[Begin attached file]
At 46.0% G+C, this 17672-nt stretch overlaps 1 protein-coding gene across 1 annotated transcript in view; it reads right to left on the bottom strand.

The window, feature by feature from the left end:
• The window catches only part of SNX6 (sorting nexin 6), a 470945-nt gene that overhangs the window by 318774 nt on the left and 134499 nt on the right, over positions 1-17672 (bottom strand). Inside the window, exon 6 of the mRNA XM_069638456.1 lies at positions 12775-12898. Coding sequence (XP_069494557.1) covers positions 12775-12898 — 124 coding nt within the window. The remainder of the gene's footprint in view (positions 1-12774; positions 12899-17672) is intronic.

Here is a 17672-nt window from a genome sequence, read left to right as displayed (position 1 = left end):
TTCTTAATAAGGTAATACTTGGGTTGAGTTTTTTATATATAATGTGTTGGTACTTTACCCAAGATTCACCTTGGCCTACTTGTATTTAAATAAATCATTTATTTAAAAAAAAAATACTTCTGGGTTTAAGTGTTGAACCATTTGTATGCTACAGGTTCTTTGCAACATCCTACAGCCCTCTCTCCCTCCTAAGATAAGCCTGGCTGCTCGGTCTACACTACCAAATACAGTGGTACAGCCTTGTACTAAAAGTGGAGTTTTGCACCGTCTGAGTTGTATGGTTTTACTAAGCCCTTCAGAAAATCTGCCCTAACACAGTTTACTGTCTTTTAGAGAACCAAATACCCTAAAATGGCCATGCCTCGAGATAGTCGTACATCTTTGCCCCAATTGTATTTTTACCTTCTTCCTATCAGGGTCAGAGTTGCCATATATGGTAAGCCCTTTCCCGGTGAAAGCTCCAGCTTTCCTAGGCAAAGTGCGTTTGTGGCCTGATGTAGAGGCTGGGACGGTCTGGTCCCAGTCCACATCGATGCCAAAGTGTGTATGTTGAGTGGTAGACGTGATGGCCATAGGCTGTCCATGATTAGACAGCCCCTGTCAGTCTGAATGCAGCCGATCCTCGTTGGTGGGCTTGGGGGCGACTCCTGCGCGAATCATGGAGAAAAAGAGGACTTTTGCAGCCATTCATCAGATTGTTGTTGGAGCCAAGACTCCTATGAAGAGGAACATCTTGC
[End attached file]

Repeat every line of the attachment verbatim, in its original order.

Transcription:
At 46.0% G+C, this 17672-nt stretch overlaps 1 protein-coding gene across 1 annotated transcript in view; it reads right to left on the bottom strand.

The window, feature by feature from the left end:
• The window catches only part of SNX6 (sorting nexin 6), a 470945-nt gene that overhangs the window by 318774 nt on the left and 134499 nt on the right, over positions 1-17672 (bottom strand). Inside the window, exon 6 of the mRNA XM_069638456.1 lies at positions 12775-12898. Coding sequence (XP_069494557.1) covers positions 12775-12898 — 124 coding nt within the window. The remainder of the gene's footprint in view (positions 1-12774; positions 12899-17672) is intronic.

Here is a 17672-nt window from a genome sequence, read left to right as displayed (position 1 = left end):
TTCTTAATAAGGTAATACTTGGGTTGAGTTTTTTATATATAATGTGTTGGTACTTTACCCAAGATTCACCTTGGCCTACTTGTATTTAAATAAATCATTTATTTAAAAAAAAAATACTTCTGGGTTTAAGTGTTGAACCATTTGTATGCTACAGGTTCTTTGCAACATCCTACAGCCCTCTCTCCCTCCTAAGATAAGCCTGGCTGCTCGGTCTACACTACCAAATACAGTGGTACAGCCTTGTACTAAAAGTGGAGTTTTGCACCGTCTGAGTTGTATGGTTTTACTAAGCCCTTCAGAAAATCTGCCCTAACACAGTTTACTGTCTTTTAGAGAACCAAATACCCTAAAATGGCCATGCCTCGAGATAGTCGTACATCTTTGCCCCAATTGTATTTTTACCTTCTTCCTATCAGGGTCAGAGTTGCCATATATGGTAAGCCCTTTCCCGGTGAAAGCTCCAGCTTTCCTAGGCAAAGTGCGTTTGTGGCCTGATGTAGAGGCTGGGACGGTCTGGTCCCAGTCCACATCGATGCCAAAGTGTGTATGTTGAGTGGTAGACGTGATGGCCATAGGCTGTCCATGATTAGACAGCCCCTGTCAGTCTGAATGCAGCCGATCCTCGTTGGTGGGCTTGGGGGCGACTCCTGCGCGAATCATGGAGAAAAAGAGGACTTTTGCAGCCATTCATCAGATTGTTGTTGGAGCCAAGACTCCTATGAAGAGGAACATCTTGC